Compressors are used for a number of purposes on remediation projects including:
- Operation of pneumatic pumps for groundwater extraction or chemical injection
- Air sparging or bio-sparging where compressed air is injected into the subsurface to remediate petrochemical saturated soil or impacted groundwater
- Ozone injection where compressed air is used to create ozone for injection
A number of parameters need to be determined prior to selecting a compressor for a specific purpose.
Some of the typical parameters are as follows:
- Pressure required
- Flow required at a specific pressure
- Moisture content allowed
- Hydrocarbon content allowed
- Outlet temperature allowed
- Noise level allowed
- Compressor runtime based on pressure and flow requirements
- Expected service life of compressor components
- Maintenance required
- Cost of maintenance compared to other suitable compressor types
- Power available to operate the compressor
- Material composition and friction loss of piping to be connected to the compressor
- Expected duration of the project
- Budget allowed for purchase
These days a lot of remediation projects are awarded based solely on the low bid. I remember a project we lost due to cost and the winning bidder had combined 6 small rotary vane compressors to create the required flow for the project compared to our one large, much more expensive, screw compressor. After about six months of operation the compressors began to fail but they got the project and we did not. So needless to say if you are going to use "or equivalent" in bids and make sure you are getting an equivalent performance for the expected project duration.
Air sparging is a very common remediation method that requires the compressor to run continuously. The projects typically require 6 months to 3 years to complete depending on the size and concentration of the plume. Rotary screw compressors have been the typical choice for these applications until the last decade where the rotary claws have become more popular. Reciprocating and rotary vane compressors typically do not hold up well under continuous run applications for long periods of time (years). Reciprocating compressors are typically used in small product recovery pumps systems where compressor run times are short.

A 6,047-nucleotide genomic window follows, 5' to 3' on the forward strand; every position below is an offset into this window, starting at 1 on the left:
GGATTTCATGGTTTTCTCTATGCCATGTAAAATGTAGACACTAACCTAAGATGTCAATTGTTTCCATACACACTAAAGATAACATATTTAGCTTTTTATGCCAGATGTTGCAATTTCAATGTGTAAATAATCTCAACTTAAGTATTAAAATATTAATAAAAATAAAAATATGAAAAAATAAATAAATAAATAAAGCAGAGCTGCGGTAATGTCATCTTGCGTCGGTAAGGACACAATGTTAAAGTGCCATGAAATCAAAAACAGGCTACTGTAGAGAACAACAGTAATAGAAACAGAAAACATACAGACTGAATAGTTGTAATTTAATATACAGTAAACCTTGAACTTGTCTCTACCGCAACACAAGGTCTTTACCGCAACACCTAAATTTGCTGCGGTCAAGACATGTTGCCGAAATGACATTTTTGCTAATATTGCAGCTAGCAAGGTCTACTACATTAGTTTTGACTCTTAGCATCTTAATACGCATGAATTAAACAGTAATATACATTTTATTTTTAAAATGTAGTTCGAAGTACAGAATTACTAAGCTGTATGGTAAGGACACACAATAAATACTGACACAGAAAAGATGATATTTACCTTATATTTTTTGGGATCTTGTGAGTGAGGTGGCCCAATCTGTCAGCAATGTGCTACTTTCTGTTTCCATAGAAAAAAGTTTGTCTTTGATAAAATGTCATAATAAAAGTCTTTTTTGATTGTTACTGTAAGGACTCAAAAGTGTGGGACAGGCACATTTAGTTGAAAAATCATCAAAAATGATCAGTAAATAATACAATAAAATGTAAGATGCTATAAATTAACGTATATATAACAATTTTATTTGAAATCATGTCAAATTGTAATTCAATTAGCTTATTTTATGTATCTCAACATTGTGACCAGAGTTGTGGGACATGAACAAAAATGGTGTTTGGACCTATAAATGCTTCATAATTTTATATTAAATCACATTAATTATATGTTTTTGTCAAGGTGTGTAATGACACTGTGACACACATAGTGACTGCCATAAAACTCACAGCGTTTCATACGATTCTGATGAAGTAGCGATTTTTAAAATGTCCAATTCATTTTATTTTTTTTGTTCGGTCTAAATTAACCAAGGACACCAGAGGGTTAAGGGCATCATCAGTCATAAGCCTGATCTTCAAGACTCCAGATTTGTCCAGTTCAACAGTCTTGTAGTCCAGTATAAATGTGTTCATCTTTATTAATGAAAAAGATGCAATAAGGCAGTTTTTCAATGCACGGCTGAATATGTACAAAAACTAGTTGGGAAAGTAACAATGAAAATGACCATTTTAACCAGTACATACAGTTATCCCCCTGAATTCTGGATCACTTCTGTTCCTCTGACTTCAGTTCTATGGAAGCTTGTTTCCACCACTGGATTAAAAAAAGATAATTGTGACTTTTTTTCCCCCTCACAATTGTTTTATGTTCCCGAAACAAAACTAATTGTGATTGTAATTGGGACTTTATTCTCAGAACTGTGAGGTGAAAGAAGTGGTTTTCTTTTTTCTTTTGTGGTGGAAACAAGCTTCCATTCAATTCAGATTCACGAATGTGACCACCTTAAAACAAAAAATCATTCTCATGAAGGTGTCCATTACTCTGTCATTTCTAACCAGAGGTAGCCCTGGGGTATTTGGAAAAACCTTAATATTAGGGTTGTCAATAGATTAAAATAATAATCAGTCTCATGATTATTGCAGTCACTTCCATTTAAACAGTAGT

There are some really good quality vane compressors but they cost a lot more than the dry carbon vane type I typically saw used on remediation sites. Their use would typically be similar to that of the rotary screw compressors.
Air outlet temperature is a concern for most air sparging applications. Air\air after-coolers are used to cool the air prior to going through the regulators, flow meters and low temperature manifold piping typically used on these projects. Oil mist and moisture are also a concern on most environmental applications. Water and oil coalescing filters are used to remove oil and water where oil flooded rotary screw or reciprocating compressors are used.
Oil less air compressors are available but typically do not last as long as oil flooded units. On short duration projects they may be fine and typically have lower cost. Some of the pros and cons of the compressors being discussed herein are presented below:
|Rotary Screw Compressor||
|Rotary Vane Compressor (Dry Carbon Vane Type)||
|Rotary Claw Compressor||
Remediation projects typically take longer to complete than early estimates predict. It is important to get good equipment from the beginning as O&M budgets seem to get used up pretty quickly and additional costs associated with equipment problems are likely not in the usual estimate. In this environment of the "low bid wins no matter what" make sure you specify quality equipment that will last the life of the project (when properly maintained).
In Part 6 we will discuss pumps. The pumps discussed will include centrifugal, diaphragm, progressive cavity, and liquid rings.